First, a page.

The AIU organization in Europe exhibits a corporate culture that is fit to what obtains with the European. In the organization’s bid to expand its network of operation to South Africa, there is need for it to adequately study the national culture and pattern of marketing in the African country. Thus, it could be able to integrate its already adopted corporate culture with the pattern of culture in South Africa, The marketing strategy introduced into its operation in European country has to be introduced to suit the cultural practice in South Africa if the organization intend keeping to its adapted corporate culture.
Hence, if the organization wants to stick to its corporate culture it is exhibiting in Europe it is bound to fail. There is the need to carry out a thorough research and analysis on the culture existing within a country where the organization intends to expand its operation. In this view, Oden (1997:3), argues that “many of today’s most successful organizations continue to survive because many years ago they offered the right product at the right time. Most product, market, and process venture decisions of the past were made without the benefit of strategic thinking or planning.
However, present-day managers
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Hence, this long-range strategic and proactive orientation to decision making is an important element of the innovation culture (ibid). The need for an organization to adapt to the culture in the environment where it operates goes a long way to show how successful it would be. The strategy in place should take into cognizance those cultural variables that would blend with the environment and people’s life style and taste. This is where the management of AIU International has missed the mark.
There is the intention to transfer the AIU European culture to countries that has no cultural similarities; such as South Africa Israel, Australia, Japan, and Canada. In countries that are in the European continent, they tend to share the same cultural background. Thus, little effort needs to be put in place in these countries unlike in countries that operates very different culture and pattern of transmitting marketing and business transactions. To buttress this argument Ulijn et al (2000), illustrated that, “when a multinational firm, such as Philips, operates in the United States, it is accepted almost as a U.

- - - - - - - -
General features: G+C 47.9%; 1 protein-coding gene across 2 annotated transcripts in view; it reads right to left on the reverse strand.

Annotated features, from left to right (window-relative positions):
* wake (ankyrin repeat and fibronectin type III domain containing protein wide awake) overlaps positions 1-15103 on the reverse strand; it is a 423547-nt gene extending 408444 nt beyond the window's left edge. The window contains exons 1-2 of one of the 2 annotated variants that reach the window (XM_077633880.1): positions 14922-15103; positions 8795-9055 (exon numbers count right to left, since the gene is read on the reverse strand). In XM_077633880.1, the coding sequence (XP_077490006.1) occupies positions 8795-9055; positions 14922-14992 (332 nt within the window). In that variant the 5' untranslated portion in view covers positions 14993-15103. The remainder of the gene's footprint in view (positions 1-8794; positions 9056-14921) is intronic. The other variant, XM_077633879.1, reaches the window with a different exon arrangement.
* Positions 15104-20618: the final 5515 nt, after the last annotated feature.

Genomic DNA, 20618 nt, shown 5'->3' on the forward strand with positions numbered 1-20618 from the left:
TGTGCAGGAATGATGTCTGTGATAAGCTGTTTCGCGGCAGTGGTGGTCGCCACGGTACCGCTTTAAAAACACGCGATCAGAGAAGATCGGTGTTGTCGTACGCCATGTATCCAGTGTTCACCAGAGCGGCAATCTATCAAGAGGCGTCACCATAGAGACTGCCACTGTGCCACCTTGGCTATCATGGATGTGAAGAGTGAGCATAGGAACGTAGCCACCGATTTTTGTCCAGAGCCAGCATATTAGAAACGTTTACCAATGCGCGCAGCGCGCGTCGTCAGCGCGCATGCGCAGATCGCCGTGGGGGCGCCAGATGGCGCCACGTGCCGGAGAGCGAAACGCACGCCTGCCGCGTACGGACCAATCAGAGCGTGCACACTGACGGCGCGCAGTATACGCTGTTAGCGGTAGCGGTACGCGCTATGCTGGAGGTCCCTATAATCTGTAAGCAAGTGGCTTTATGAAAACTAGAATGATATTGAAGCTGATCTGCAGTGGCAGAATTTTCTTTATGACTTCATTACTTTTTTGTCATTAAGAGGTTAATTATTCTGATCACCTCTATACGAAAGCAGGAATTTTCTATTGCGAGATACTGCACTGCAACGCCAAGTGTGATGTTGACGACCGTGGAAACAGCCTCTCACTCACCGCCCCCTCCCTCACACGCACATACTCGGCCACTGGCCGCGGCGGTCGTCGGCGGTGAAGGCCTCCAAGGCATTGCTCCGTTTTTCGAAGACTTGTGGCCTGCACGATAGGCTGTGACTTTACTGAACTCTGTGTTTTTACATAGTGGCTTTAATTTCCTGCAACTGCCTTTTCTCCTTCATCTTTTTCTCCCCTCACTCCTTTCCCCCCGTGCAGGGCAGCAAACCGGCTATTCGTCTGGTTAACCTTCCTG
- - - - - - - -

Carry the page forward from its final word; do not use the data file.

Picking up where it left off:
S. firm since it is loosely related to the individualistic U. S. society where interaction is explicit, low context, and monochromic. On the other hand, to be successful in Japan, Philips should behaves as a Japanese firm, where national culture and corporate culture overlap in a tight, collectivistic society where interaction is implicit, high context, and polychromic”. The above illustration shows that every country has its own cultural characteristics and variables that would compact with the environment in which business operation is done.
In addition, there is the consideration that needs to be made on regulations and rules emanating from government. Different countries governments have their regulations and rules on how business is to operate in their country. Thus, as AIU expands its fast food business base to South Africa, it needs to put into consideration on how to make sure that this regulation does not hamper its move to franchise its business in Africa. National culture is a great reckoning force, which the AIU organizations need to greatly imbibed in. The need on maintaining the European culture should be deemphasized, in its bid to operate in South Africa.
To make this national corporate culture to be retain and be in conformity with the cultural pattern of the South African, every new staff should be adequately orientated on the existing cultures they are recruited. , and it is expected they keep to this culture. As the organization’s activities are built round the national culture, this is reflected in the management style, relationship between staff and management, selection of partners. Corporate identity is an important factor to enable an organization competes favorably in an industry.
“Based on this notion the effective management of an organization’s identity result in the acquisition of a favorable corporate image and, over time, of a favorable corporate reputation which leads an organization’s key stakeholders and stakeholder groups to be favorably disposed towards it” (Balmer & Wilson, 1998). According to Balmer (1997), cited in Balmer & Wilson (1998), an important pre-requisite for a corporate reputation to contribute to business survival and success is that it offers a distinct advantage in relation to the organization’s external environment”.